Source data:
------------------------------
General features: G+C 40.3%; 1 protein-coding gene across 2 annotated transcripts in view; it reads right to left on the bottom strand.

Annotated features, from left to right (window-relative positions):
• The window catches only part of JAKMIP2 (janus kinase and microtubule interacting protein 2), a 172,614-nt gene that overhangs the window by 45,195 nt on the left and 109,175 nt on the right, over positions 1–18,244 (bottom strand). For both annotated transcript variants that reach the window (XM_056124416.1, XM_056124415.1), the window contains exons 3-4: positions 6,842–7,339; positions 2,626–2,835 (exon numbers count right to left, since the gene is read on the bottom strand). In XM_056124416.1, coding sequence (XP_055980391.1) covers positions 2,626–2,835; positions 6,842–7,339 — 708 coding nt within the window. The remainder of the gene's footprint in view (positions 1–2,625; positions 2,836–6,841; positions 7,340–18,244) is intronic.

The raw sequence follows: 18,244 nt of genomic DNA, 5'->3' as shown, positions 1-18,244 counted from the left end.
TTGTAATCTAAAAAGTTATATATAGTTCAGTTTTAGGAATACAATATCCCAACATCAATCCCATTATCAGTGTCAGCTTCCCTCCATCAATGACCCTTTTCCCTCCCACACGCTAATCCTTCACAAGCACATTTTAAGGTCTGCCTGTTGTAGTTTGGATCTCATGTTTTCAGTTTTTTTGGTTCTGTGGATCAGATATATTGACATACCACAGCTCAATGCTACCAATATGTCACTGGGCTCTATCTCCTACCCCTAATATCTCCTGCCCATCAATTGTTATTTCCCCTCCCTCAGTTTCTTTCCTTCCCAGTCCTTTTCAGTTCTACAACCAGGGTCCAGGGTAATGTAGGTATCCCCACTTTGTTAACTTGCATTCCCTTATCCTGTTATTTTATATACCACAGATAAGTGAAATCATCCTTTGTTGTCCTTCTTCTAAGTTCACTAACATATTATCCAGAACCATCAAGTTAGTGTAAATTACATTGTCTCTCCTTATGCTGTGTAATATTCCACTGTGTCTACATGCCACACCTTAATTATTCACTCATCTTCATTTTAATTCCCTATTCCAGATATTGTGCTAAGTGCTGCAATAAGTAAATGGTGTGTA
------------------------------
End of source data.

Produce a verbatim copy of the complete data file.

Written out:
General features: G+C 40.3%; 1 protein-coding gene across 2 annotated transcripts in view; it reads right to left on the bottom strand.

Annotated features, from left to right (window-relative positions):
• The window catches only part of JAKMIP2 (janus kinase and microtubule interacting protein 2), a 172,614-nt gene that overhangs the window by 45,195 nt on the left and 109,175 nt on the right, over positions 1–18,244 (bottom strand). For both annotated transcript variants that reach the window (XM_056124416.1, XM_056124415.1), the window contains exons 3-4: positions 6,842–7,339; positions 2,626–2,835 (exon numbers count right to left, since the gene is read on the bottom strand). In XM_056124416.1, coding sequence (XP_055980391.1) covers positions 2,626–2,835; positions 6,842–7,339 — 708 coding nt within the window. The remainder of the gene's footprint in view (positions 1–2,625; positions 2,836–6,841; positions 7,340–18,244) is intronic.

The raw sequence follows: 18,244 nt of genomic DNA, 5'->3' as shown, positions 1-18,244 counted from the left end.
TTGTAATCTAAAAAGTTATATATAGTTCAGTTTTAGGAATACAATATCCCAACATCAATCCCATTATCAGTGTCAGCTTCCCTCCATCAATGACCCTTTTCCCTCCCACACGCTAATCCTTCACAAGCACATTTTAAGGTCTGCCTGTTGTAGTTTGGATCTCATGTTTTCAGTTTTTTTGGTTCTGTGGATCAGATATATTGACATACCACAGCTCAATGCTACCAATATGTCACTGGGCTCTATCTCCTACCCCTAATATCTCCTGCCCATCAATTGTTATTTCCCCTCCCTCAGTTTCTTTCCTTCCCAGTCCTTTTCAGTTCTACAACCAGGGTCCAGGGTAATGTAGGTATCCCCACTTTGTTAACTTGCATTCCCTTATCCTGTTATTTTATATACCACAGATAAGTGAAATCATCCTTTGTTGTCCTTCTTCTAAGTTCACTAACATATTATCCAGAACCATCAAGTTAGTGTAAATTACATTGTCTCTCCTTATGCTGTGTAATATTCCACTGTGTCTACATGCCACACCTTAATTATTCACTCATCTTCATTTTAATTCCCTATTCCAGATATTGTGCTAAGTGCTGCAATAAGTAAATGGTGTGTA